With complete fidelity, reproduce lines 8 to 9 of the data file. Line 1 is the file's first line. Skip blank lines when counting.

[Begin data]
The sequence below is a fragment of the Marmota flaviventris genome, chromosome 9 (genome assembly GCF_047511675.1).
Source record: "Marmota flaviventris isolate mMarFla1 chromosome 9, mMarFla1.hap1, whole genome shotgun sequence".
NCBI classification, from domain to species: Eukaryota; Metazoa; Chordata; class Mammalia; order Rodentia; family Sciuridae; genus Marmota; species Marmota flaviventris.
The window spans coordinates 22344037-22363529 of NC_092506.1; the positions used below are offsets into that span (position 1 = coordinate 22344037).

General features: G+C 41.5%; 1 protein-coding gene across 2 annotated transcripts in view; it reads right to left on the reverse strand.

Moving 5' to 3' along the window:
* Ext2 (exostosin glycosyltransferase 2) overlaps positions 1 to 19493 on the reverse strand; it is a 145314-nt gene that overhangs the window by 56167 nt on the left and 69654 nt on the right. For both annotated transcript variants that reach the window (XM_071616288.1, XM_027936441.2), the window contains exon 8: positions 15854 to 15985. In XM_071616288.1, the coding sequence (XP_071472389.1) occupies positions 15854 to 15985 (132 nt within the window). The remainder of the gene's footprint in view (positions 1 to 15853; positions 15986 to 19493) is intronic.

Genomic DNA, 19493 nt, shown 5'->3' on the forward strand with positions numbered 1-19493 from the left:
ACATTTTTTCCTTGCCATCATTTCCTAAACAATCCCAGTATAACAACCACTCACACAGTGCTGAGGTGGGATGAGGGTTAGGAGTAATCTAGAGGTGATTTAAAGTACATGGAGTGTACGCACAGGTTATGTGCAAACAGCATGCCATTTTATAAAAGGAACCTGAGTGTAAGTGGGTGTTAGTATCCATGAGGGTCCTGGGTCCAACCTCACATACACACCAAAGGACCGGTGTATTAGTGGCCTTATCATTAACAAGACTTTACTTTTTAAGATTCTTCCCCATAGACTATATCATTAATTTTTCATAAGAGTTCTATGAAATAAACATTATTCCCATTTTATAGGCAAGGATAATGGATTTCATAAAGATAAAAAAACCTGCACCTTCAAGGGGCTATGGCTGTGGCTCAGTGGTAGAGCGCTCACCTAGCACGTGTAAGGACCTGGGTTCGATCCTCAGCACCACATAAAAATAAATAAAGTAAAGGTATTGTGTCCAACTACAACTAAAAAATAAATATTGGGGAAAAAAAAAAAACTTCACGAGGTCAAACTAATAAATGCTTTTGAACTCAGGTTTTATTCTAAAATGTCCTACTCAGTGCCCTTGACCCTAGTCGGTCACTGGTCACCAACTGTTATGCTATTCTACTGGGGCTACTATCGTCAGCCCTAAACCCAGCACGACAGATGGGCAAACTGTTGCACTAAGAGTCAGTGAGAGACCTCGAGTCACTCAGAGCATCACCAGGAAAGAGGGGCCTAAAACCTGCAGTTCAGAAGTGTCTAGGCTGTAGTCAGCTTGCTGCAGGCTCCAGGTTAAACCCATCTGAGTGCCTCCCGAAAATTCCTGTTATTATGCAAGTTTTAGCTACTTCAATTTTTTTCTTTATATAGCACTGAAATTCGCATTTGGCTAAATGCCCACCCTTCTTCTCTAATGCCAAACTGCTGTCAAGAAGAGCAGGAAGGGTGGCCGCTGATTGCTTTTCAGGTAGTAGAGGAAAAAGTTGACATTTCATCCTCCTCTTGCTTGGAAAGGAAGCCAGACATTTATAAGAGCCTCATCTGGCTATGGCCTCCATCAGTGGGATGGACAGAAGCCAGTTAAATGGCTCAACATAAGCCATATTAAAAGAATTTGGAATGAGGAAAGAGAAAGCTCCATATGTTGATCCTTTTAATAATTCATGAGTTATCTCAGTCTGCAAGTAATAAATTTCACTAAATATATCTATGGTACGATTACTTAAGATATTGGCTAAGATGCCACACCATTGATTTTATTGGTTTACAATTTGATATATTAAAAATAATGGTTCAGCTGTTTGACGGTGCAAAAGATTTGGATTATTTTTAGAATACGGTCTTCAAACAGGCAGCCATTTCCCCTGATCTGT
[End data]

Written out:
Genomic DNA, 19493 nt, shown 5'->3' on the forward strand with positions numbered 1-19493 from the left:
ACATTTTTTCCTTGCCATCATTTCCTAAACAATCCCAGTATAACAACCACTCACACAGTGCTGAGGTGGGATGAGGGTTAGGAGTAATCTAGAGGTGATTTAAAGTACATGGAGTGTACGCACAGGTTATGTGCAAACAGCATGCCATTTTATAAAAGGAACCTGAGTGTAAGTGGGTGTTAGTATCCATGAGGGTCCTGGGTCCAACCTCACATACACACCAAAGGACCGGTGTATTAGTGGCCTTATCATTAACAAGACTTTACTTTTTAAGATTCTTCCCCATAGACTATATCATTAATTTTTCATAAGAGTTCTATGAAATAAACATTATTCCCATTTTATAGGCAAGGATAATGGATTTCATAAAGATAAAAAAACCTGCACCTTCAAGGGGCTATGGCTGTGGCTCAGTGGTAGAGCGCTCACCTAGCACGTGTAAGGACCTGGGTTCGATCCTCAGCACCACATAAAAATAAATAAAGTAAAGGTATTGTGTCCAACTACAACTAAAAAATAAATATTGGGGAAAAAAAAAAAACTTCACGAGGTCAAACTAATAAATGCTTTTGAACTCAGGTTTTATTCTAAAATGTCCTACTCAGTGCCCTTGACCCTAGTCGGTCACTGGTCACCAACTGTTATGCTATTCTACTGGGGCTACTATCGTCAGCCCTAAACCCAGCACGACAGATGGGCAAACTGTTGCACTAAGAGTCAGTGAGAGACCTCGAGTCACTCAGAGCATCACCAGGAAAGAGGGGCCTAAAACCTGCAGTTCAGAAGTGTCTAGGCTGTAGTCAGCTTGCTGCAGGCTCCAGGTTAAACCCATCTGAGTGCCTCCCGAAAATTCCTGTTATTATGCAAGTTTTAGCTACTTCAATTTTTTTCTTTATATAGCACTGAAATTCGCATTTGGCTAAATGCCCACCCTTCTTCTCTAATGCCAAACTGCTGTCAAGAAGAGCAGGAAGGGTGGCCGCTGATTGCTTTTCAGGTAGTAGAGGAAAAAGTTGACATTTCATCCTCCTCTTGCTTGGAAAGGAAGCCAGACATTTATAAGAGCCTCATCTGGCTATGGCCTCCATCAGTGGGATGGACAGAAGCCAGTTAAATGGCTCAACATAAGCCATATTAAAAGAATTTGGAATGAGGAAAGAGAAAGCTCCATATGTTGATCCTTTTAATAATTCATGAGTTATCTCAGTCTGCAAGTAATAAATTTCACTAAATATATCTATGGTACGATTACTTAAGATATTGGCTAAGATGCCACACCATTGATTTTATTGGTTTACAATTTGATATATTAAAAATAATGGTTCAGCTGTTTGACGGTGCAAAAGATTTGGATTATTTTTAGAATACGGTCTTCAAACAGGCAGCCATTTCCCCTGATCTGT